Crop acreage reports filed with USDA document the crops grown on your farm or ranch and their intended uses. You must file timely acreage reports to be eligible for many USDA programs.
Each year, USDA agencies collect data relating to crops through crop acreage reports. If you want to participate in many USDA programs, including crop insurance, safety net, and disaster assistance programs, you must file timely acreage reports to remain eligible for program benefits. Filing an accurate and timely acreage report for all crops and land uses, including failed acreage and prevented planted acreage, can prevent the loss of benefits.
Deadlines to file crop acreage reports vary by crop and by state and county.
Farm Service Agency staff at your local USDA Service Center can help by providing you with maps and acreage reporting deadlines by crop for your county. Your crop insurance agent can assist you with reporting information necessary for crop insurance benefits.
July 15 is a major deadline for most crops.
How Crop Acreage Reporting Works
To file a crop acreage report, you will need to provide:
- crop and crop type or variety;
- intended use of the crop;
- number of acres of the crop;
- map with approximate boundaries for the crop;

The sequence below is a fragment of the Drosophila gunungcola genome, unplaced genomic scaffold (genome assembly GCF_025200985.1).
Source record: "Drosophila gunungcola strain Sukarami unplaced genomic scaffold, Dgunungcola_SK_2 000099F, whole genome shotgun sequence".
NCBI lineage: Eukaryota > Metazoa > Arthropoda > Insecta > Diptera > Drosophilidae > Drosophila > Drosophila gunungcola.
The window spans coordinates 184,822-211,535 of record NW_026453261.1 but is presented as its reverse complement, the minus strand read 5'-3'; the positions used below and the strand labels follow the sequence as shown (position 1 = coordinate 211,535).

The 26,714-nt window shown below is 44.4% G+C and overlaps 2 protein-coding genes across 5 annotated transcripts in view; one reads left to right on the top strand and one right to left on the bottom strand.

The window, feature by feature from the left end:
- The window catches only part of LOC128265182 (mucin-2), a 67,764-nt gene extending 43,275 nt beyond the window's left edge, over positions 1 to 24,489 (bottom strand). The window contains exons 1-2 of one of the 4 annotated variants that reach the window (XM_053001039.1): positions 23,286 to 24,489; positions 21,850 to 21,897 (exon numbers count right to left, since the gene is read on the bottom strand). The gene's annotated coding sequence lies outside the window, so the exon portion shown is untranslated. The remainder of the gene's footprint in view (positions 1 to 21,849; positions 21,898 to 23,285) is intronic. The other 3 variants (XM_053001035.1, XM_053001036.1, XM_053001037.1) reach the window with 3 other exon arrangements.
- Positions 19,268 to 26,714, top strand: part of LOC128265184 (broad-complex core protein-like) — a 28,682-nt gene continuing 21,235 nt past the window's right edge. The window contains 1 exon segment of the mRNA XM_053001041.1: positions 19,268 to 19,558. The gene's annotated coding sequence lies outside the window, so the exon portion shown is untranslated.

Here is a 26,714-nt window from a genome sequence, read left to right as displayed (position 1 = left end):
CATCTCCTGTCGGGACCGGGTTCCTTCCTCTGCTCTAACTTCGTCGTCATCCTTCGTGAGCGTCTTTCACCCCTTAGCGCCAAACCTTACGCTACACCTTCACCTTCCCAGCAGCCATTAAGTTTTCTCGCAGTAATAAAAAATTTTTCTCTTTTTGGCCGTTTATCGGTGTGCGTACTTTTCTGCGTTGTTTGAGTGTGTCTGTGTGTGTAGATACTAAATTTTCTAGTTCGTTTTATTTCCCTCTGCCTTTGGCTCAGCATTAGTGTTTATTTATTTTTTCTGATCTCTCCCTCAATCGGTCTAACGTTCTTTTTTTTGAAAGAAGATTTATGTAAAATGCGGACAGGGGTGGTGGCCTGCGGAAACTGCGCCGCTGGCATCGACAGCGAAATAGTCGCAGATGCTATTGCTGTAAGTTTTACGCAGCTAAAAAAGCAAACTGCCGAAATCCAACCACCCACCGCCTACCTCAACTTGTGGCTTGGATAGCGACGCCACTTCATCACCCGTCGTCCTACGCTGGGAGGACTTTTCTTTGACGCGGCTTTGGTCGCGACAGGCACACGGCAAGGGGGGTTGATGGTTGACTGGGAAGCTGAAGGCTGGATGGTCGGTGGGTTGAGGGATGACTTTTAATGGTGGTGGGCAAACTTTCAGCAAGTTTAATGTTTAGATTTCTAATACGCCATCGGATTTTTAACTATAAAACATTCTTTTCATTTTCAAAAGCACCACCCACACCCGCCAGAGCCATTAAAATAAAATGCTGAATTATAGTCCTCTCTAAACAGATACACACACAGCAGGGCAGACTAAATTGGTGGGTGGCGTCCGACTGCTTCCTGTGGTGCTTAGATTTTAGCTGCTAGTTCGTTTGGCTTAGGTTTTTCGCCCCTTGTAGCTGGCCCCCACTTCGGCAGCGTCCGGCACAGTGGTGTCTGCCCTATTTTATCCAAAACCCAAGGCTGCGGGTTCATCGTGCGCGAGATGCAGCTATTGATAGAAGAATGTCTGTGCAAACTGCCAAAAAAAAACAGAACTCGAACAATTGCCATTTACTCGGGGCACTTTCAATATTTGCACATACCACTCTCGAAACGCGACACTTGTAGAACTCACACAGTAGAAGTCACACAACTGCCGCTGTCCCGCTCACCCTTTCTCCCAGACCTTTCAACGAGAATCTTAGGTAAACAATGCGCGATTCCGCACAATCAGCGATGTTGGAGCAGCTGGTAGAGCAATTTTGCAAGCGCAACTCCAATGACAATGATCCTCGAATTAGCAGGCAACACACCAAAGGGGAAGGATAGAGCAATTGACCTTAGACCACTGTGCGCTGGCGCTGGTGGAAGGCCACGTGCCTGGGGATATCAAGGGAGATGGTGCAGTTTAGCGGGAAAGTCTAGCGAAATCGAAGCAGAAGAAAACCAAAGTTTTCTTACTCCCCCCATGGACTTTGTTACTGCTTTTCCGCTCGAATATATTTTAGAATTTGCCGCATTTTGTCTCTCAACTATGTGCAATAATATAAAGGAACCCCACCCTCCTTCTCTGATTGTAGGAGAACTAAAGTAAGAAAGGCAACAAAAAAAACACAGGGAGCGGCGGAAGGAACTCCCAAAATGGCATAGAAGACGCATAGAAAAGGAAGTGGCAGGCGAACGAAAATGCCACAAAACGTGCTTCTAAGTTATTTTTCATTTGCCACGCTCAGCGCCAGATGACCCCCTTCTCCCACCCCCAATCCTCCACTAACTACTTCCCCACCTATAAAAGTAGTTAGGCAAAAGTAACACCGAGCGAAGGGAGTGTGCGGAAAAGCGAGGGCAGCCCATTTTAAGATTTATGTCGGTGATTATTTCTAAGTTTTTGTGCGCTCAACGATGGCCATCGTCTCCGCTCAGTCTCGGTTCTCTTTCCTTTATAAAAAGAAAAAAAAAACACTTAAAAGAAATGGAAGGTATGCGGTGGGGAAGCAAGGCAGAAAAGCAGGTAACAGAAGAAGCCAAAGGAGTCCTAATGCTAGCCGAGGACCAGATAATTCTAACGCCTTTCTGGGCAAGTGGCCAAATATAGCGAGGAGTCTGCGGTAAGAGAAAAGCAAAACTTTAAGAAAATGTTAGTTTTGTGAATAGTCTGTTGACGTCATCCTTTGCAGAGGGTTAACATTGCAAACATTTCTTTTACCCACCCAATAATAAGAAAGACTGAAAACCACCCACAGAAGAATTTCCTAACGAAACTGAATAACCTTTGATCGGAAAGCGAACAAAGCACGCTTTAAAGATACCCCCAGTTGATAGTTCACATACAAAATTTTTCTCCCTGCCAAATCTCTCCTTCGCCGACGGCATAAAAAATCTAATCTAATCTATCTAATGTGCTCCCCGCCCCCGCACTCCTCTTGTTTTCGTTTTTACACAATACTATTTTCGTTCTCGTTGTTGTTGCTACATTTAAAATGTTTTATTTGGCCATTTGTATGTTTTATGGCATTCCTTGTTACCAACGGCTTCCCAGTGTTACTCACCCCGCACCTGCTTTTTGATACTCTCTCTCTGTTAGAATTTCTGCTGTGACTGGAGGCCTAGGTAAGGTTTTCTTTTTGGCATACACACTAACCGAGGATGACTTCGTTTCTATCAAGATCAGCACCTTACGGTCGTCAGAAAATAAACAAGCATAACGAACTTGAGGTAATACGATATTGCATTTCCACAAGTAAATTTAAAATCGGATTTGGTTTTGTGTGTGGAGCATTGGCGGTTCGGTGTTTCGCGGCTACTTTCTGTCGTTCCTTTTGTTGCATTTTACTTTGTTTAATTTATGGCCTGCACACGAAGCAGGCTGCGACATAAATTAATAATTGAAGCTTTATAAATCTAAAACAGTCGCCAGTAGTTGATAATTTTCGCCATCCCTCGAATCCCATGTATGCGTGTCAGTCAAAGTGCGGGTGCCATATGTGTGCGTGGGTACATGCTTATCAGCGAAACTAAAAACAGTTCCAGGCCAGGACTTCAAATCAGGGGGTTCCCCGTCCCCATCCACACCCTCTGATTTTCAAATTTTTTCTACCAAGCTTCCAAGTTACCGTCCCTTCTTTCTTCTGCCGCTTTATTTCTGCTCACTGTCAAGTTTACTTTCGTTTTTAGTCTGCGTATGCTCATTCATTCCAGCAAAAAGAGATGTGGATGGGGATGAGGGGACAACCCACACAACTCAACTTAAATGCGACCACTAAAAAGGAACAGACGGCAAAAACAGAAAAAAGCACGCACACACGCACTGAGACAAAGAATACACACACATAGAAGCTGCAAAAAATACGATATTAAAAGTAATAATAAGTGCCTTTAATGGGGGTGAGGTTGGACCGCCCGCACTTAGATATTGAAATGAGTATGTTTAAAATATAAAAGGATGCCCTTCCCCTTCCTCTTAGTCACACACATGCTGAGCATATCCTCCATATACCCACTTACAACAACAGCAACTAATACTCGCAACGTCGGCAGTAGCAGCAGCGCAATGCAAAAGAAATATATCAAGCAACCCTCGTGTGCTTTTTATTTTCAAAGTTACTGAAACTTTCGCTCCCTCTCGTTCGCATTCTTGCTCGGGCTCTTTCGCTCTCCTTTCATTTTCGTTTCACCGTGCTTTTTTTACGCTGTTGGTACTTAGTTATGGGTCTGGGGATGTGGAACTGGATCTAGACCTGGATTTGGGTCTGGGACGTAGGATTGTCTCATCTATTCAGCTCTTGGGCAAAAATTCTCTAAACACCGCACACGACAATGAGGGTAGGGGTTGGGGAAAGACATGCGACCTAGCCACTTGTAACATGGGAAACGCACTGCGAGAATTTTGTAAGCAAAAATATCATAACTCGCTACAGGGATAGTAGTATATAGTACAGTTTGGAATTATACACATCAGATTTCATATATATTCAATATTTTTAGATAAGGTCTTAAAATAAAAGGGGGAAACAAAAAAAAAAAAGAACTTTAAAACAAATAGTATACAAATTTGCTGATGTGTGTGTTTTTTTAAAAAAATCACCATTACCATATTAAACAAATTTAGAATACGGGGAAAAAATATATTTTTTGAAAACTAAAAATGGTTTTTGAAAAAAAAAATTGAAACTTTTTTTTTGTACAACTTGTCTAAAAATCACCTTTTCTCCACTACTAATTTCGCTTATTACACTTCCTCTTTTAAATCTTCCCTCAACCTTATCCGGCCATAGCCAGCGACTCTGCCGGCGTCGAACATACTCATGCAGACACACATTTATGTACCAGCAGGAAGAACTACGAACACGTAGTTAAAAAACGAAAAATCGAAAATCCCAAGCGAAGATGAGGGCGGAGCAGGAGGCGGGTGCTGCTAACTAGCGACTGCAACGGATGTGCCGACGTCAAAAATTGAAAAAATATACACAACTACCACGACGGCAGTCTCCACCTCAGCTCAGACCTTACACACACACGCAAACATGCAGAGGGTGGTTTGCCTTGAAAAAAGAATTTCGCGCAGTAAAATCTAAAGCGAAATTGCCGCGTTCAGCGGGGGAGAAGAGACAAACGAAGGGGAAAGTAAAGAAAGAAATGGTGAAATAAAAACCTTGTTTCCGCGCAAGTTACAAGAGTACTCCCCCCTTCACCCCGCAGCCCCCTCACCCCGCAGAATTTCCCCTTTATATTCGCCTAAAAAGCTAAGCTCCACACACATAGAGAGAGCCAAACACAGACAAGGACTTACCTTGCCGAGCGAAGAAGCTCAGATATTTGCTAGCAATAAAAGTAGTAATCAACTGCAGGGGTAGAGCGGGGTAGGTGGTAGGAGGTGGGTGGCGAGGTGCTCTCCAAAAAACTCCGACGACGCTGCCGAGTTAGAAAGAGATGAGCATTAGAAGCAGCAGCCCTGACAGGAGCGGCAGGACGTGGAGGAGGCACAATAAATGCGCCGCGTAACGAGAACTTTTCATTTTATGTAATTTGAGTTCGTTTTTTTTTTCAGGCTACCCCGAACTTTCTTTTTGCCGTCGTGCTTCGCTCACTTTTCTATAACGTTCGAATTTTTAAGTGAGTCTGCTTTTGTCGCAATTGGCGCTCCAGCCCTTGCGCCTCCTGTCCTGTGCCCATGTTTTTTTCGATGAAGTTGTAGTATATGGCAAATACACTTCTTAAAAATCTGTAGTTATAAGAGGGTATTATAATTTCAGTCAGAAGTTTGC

- planting date(s);
- planting pattern, when applicable;
- producer shares;
- irrigation practice(s);
- acreage prevented from planting, when applicable; and
- other information as required.
FSA is working with producers to file timely acreage reports by phone, email, online tools, and virtual meetings. Due to the pandemic, some FSA offices are open for in-person appointments, but you must call first to make an appointment.
Many FSA offices are using Microsoft Teams software to virtually meet with producers to review maps and documents for certification. Producers who want to schedule a virtual appointment can download the Microsoft Teams app on their smart phone or tablet and call the FSA office for an appointment. You may also use Microsoft Teams from your personal computer without downloading software.
County offices can provide producers with maps along with instructions for completing and returning the maps through either mail, email, or through commercially available free and secure online tools such as Box for file sharing and OneSpan for eSignature solutions. After planting is complete, producers should return completed maps and the acreage reporting sheet by the applicable deadline.
Acreage reports for approved crops are electronically shared between FSA and Risk Management Agency, which eliminates the need for duplicate entry of the same acreage reporting information. However, you must still contact both FSA and your crop insurance agent to complete program-specific information, validate the common information, complete maps, and sign your acreage reports.
Crop Acreage Reporting Details
How are crop acreage reports used?
The data collection from crop acreage reports is used to:
- determine compliance with USDA farm programs,
- determine the amount of insurance provided and the premium charged,
- verify compliance with Highly Erodible Land Conservation and Wetland Conservation provisions,
- inform USDA agency program decisions,
- determine producer eligibility for commodity loans and loan deficiency payments, and
- determine crop and producer eligibility for participation in certain USDA programs.
What happens if the deadline for crop acreage reporting has passed for my county? Can I still file?